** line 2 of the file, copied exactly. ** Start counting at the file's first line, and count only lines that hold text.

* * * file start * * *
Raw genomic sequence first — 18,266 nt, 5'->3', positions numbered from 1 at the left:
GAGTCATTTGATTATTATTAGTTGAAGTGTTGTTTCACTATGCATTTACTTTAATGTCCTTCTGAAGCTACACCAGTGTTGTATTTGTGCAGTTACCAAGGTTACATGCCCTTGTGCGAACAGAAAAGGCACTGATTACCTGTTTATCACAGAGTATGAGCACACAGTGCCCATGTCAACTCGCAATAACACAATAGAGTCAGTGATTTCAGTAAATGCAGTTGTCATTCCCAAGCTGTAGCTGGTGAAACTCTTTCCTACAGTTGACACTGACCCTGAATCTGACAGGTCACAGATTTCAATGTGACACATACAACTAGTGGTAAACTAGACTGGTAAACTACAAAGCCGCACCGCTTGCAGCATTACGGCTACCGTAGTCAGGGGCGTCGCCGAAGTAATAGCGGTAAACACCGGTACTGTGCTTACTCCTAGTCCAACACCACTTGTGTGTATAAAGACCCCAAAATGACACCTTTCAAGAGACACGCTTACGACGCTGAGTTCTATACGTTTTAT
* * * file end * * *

GAGTCATTTGATTATTATTAGTTGAAGTGTTGTTTCACTATGCATTTACTTTAATGTCCTTCTGAAGCTACACCAGTGTTGTATTTGTGCAGTTACCAAGGTTACATGCCCTTGTGCGAACAGAAAAGGCACTGATTACCTGTTTATCACAGAGTATGAGCACACAGTGCCCATGTCAACTCGCAATAACACAATAGAGTCAGTGATTTCAGTAAATGCAGTTGTCATTCCCAAGCTGTAGCTGGTGAAACTCTTTCCTACAGTTGACACTGACCCTGAATCTGACAGGTCACAGATTTCAATGTGACACATACAACTAGTGGTAAACTAGACTGGTAAACTACAAAGCCGCACCGCTTGCAGCATTACGGCTACCGTAGTCAGGGGCGTCGCCGAAGTAATAGCGGTAAACACCGGTACTGTGCTTACTCCTAGTCCAACACCACTTGTGTGTATAAAGACCCCAAAATGACACCTTTCAAGAGACACGCTTACGACGCTGAGTTCTATACGTTTTAT